For a Spoonful of Bortsch: The Battleship Potemkin (1925)

Propaganda can be a good thing.  Casablanca is the shining example of this.  However, other countries also pushed propaganda through the medium of film, and Sergei Eisenstein was one such example.  Eisenstein's 1925 silent film The Battleship Potemkin doubles as propaganda and unfiltered artistic imagery.  The film is over the top, but such is expected of a silent film that uses theater actors as its source for characters.  Regardless of this it is enjoyable, well executed and at times awe-inspiring.

The film focuses on the revolutionary efforts of  a group of beleaguered sailors who have been subjugated to degrading living standards that range from cramped living spaces to being served rotten food.  Their lack of respect from higher-ups drives them to kill their superiors in a fit of revolution, which is shot with the same vigor and eye for intensity of the most contemporary action films.  The revolt results in the loss of their leader Vakulinchuk (Aleksandr Antonov) who is used to exalt the proletariat ideals, by serving as a martyred signifier for the effort.  In classic propagandistic fashion, the film not only focuses on the ideals of a group, but how they relate to an entire country.  As such, the film focuses on a revolt in Odessa, which involves images of unending peasants standing against militaristic oppression, using mothers and their children in sacrifice to the cause.  Ultimately, the members of the Potemkin and Odessa unite in a brotherhood of the working class desires as the film fades out into a Marxist driven future.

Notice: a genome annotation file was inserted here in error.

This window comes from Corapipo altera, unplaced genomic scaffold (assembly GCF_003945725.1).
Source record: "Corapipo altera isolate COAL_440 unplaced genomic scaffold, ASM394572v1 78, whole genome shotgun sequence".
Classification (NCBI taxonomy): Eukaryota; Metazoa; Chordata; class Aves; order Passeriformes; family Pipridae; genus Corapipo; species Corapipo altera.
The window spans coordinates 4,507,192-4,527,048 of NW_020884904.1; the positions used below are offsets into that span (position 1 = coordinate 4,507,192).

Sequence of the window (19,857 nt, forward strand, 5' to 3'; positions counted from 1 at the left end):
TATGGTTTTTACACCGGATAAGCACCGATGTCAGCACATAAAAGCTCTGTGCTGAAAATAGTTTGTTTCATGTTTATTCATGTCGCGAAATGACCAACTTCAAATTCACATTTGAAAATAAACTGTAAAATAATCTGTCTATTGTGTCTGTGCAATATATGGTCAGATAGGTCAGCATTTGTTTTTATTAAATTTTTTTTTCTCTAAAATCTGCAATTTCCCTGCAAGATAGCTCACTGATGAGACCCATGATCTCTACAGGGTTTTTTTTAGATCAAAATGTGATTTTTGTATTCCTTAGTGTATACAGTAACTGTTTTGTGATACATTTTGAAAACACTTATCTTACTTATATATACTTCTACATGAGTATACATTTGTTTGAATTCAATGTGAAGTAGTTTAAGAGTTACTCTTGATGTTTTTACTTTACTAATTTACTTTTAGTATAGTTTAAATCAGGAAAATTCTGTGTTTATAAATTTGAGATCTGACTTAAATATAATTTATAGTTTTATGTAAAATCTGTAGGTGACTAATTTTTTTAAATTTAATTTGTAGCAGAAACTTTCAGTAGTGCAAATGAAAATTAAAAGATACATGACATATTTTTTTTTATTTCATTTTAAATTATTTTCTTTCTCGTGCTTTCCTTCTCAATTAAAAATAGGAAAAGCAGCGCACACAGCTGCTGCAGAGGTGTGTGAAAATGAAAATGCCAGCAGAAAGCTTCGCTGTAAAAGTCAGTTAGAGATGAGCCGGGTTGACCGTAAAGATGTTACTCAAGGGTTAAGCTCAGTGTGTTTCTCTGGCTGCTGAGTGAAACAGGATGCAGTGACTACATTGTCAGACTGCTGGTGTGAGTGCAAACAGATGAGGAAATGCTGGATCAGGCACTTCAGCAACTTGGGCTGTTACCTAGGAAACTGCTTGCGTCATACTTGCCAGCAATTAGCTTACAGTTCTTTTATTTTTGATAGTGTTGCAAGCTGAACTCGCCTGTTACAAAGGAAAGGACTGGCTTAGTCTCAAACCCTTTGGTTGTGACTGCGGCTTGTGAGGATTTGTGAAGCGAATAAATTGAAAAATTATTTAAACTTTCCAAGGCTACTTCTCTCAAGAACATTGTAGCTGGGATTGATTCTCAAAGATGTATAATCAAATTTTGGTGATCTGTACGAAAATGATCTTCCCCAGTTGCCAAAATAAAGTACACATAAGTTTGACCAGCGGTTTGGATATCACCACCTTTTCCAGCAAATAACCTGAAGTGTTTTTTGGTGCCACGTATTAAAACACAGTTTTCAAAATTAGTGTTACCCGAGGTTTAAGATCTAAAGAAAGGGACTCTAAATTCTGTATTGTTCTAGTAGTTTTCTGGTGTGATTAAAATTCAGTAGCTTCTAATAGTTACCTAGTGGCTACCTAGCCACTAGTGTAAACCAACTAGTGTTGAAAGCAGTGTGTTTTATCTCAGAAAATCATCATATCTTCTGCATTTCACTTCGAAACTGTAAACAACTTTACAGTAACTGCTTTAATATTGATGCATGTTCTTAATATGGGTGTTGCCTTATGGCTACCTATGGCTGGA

The film promotes classless ideals, but not genderless ones.  It promotes a notion that revolution is a masculine thing, despite involving blatant and literal sacrifices of women.  I have to accept that the film is set in 1925 ideology, yet I cannot dissuade the sexist rhetoric that ensues.  It serves as a serious reminder to how problematic even the most liberal of government plans can be.  It proves that even notions of classlessness do not by default ensure equality.

Sure, the film have problems and sure it is silent, but it is damn good and one of the best films ever made.  I recommend this as a must see film, as do so many scholars.  Not including a choice to add some color to some scenes, Kino Film has done a great job with the most recent restoration.

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